For his eighth annual Pan-Asian Music Festival next month, Jindong Cai, conductor of Stanford University’s symphony orchestra, will be celebrating the music and culture of his native China, as well as of that massive nation’s Asian neighbors, Korea and Japan. At his office in the campus’ Braun Music Center, next door to where most of the festival events are presented at the Dinkelspiel Auditorium, SFCV spoke with Cai about the festival’s origins and the discoveries he’ll be sharing this year.
You weren’t hired here to do Asian music, were you?
Not only that, but I was trained as a Western musician. When the [strictly anti-Western] Cultural Revolution started, in 1966, I was 8 years old. In Beijing, when the Cultural Revolution finished, I was just getting to college, and I was able to go to a Berlin Philharmonic concert, with von Karajan conducting, and a Boston Symphony concert, with Ozawa conducting, and those were very, very huge events back then. I was just amazed by the sound that a live orchestra could produce, so I said, “I have to go to the West to study conducting.”
And even with the Cultural Revolution, you hadn’t gotten much exposure to traditional music.
No. When you’re a conservatory student in China, you learn Western music. And somehow you look down on traditional music.
That still happens for some people here in the U.S.
So when I came here, I went to Tanglewood [Music Festival] to study with [Leonard] Bernstein, and I started to work with the Cincinnati Symphony as assistant conductor, and I guest conducted in Arkansas and Louisiana. But orchestra conductors always want to talk to the audience, and when I talked to the audience, people asked me questions always related to Chinese music! I talk about Brahms and Tchaikovsky, but they always say, “Why did you become a Western music musician? What about Chinese music?” And it inspired me to think, Yeah, what about it? I didn’t know that much.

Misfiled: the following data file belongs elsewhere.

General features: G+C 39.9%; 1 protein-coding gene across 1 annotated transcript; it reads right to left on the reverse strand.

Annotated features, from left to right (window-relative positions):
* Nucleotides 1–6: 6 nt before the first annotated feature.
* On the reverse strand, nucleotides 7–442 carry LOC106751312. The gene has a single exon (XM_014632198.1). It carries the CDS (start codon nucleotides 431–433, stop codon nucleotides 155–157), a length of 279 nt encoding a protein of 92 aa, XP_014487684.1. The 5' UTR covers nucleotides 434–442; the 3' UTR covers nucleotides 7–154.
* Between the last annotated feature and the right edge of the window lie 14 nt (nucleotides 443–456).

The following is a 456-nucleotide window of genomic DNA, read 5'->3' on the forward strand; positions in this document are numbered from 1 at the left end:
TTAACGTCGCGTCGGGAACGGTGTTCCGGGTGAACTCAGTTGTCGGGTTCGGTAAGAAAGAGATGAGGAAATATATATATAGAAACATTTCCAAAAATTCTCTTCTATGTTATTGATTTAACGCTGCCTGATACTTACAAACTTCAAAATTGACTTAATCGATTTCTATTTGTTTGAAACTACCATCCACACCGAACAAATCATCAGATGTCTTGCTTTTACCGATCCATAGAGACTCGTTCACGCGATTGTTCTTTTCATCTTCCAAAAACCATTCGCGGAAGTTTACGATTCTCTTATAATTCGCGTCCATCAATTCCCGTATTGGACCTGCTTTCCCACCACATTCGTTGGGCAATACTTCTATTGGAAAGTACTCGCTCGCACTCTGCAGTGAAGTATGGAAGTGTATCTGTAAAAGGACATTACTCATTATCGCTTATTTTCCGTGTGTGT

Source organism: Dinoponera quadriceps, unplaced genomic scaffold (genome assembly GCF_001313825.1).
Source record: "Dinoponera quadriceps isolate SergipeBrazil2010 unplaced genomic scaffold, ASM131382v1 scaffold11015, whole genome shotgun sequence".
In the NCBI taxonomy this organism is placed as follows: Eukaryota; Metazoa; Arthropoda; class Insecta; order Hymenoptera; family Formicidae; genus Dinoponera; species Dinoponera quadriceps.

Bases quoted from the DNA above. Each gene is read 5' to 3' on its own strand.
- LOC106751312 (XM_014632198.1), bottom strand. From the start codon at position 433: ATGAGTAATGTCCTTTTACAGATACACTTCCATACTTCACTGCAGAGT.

So that’s what inspired you to start an Asian festival.
I had this idea long ago, but I worked at Louisiana State University’s School of Music in Baton Rouge for four years, and it was not possible to realize [it] in Louisiana. When I came to the Bay Area [in 2004], I said, “We’re living on the Pacific Rim, there’s lots of Asian people around here, so maybe we can start.” It started with very little, but now it’s already eight years.
Has the festival been an education for you?
Yeah, because each year we focus on either a country or a region or an art form or a theme. We had a year, 2006, when we focused on South Asia, and in 2008 we focused on China, because it was an Olympic year. This past year, we focused on Central Asia, so we had a Mongolian musician, Mongolian composer, and Mongolian band. This year we are focused on a theme — “Transforming Tradition” — and on Korea, China, and Japan.
Asian music ... is transformed by time, and by geography.
Tell me about the theme.
I’m not introducing contemporary Asian music; it’s music from contemporary Asia, which means that what Asian people are doing may be traditional, may be contemporary. What I intend to do is show the audience how Asian music has been transformed, in a different perspective. For one thing, it’s transformed by time, and by geography. For example, we’ve invited three Asian masters playing three different zithers. In China it’s called guzheng, in Japan koto, and in Korea gayageum. But all three came from the same root, thousands of years ago, from the Chinese guzheng. On Friday evening of the first weekend, I want each of the masters to do a half-hour solo. The musicians will introduce a little bit about the instruments and their history, and that way, people will learn a lot.